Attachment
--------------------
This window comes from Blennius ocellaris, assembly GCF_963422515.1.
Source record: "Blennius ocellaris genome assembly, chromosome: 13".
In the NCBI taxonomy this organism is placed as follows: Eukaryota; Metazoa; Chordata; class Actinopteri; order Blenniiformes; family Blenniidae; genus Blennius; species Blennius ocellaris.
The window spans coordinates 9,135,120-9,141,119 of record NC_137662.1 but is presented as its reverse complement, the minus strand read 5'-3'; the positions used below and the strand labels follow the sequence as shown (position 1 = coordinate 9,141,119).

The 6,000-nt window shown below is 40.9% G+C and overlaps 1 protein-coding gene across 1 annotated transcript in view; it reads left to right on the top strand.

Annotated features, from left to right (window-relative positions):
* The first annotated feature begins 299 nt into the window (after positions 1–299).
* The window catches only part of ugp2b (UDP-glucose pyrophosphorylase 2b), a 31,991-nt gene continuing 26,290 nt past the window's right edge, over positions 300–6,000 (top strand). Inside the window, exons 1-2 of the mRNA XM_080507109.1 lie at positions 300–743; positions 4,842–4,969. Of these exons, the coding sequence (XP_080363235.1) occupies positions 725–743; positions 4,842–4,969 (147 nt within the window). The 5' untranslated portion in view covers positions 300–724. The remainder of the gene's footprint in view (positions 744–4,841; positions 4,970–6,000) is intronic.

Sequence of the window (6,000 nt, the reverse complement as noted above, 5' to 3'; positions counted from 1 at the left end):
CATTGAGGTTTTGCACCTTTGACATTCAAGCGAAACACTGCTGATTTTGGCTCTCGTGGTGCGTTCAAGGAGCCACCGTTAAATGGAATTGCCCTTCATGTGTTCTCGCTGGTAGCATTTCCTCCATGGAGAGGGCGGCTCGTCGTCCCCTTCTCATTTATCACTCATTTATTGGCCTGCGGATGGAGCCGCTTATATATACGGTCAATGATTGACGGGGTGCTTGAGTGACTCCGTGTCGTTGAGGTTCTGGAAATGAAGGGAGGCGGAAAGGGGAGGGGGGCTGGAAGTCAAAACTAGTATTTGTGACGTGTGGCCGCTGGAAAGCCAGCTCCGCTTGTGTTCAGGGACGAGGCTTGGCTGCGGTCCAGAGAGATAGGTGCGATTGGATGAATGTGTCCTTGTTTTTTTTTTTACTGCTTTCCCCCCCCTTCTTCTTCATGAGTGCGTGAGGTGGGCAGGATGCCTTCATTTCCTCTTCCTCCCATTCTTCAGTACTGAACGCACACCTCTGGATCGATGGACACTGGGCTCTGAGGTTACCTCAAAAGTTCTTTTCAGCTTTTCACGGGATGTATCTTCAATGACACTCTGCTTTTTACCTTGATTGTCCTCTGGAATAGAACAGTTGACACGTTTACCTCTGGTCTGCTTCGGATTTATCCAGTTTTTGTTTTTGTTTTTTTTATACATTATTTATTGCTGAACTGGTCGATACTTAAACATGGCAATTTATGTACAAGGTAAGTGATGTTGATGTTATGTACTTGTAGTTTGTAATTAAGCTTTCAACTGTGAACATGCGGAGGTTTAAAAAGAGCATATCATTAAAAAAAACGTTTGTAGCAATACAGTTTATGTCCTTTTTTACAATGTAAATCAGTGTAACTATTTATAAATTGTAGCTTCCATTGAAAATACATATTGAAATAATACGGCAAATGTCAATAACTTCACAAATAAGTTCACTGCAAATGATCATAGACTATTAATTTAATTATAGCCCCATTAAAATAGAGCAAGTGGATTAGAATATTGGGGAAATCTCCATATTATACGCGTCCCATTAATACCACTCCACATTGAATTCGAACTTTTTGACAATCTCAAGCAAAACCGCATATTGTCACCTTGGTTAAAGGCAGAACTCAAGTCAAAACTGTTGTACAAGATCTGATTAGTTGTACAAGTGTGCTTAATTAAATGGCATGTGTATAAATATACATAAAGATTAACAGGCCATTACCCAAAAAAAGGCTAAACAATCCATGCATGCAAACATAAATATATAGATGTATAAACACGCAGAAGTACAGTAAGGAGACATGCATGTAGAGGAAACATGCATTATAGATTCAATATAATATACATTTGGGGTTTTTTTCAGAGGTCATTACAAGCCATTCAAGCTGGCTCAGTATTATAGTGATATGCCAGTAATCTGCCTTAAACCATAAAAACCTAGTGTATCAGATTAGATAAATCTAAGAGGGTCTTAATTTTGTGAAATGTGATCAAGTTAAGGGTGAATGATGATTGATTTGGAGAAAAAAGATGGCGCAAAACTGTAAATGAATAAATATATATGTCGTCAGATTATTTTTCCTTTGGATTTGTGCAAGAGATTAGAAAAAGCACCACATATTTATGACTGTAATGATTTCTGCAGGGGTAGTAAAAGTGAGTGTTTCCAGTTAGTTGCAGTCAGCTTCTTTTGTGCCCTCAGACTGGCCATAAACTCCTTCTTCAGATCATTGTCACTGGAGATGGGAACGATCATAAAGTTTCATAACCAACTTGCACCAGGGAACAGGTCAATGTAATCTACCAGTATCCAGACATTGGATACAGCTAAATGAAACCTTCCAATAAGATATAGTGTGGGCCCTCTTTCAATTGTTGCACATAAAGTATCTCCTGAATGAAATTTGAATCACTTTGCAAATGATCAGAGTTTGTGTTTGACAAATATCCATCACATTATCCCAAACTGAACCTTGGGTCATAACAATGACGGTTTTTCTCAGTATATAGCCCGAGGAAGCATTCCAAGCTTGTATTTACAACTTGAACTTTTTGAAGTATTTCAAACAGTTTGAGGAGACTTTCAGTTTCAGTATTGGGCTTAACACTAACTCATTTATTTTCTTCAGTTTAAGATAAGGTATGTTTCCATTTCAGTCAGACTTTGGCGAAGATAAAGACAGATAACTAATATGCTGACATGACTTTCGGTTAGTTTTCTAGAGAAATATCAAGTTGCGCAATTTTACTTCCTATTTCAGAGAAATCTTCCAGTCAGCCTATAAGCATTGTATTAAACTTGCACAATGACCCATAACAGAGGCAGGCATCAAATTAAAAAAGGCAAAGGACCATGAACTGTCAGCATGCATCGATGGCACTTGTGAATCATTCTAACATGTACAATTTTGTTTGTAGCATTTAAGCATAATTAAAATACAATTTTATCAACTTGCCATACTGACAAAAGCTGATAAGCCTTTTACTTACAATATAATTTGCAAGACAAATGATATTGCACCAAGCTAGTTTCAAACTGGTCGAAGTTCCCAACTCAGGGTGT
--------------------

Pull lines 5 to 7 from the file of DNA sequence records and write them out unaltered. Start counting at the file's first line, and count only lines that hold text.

The 6,000-nt window shown below is 40.9% G+C and overlaps 1 protein-coding gene across 1 annotated transcript in view; it reads left to right on the top strand.

Annotated features, from left to right (window-relative positions):
* The first annotated feature begins 299 nt into the window (after positions 1–299).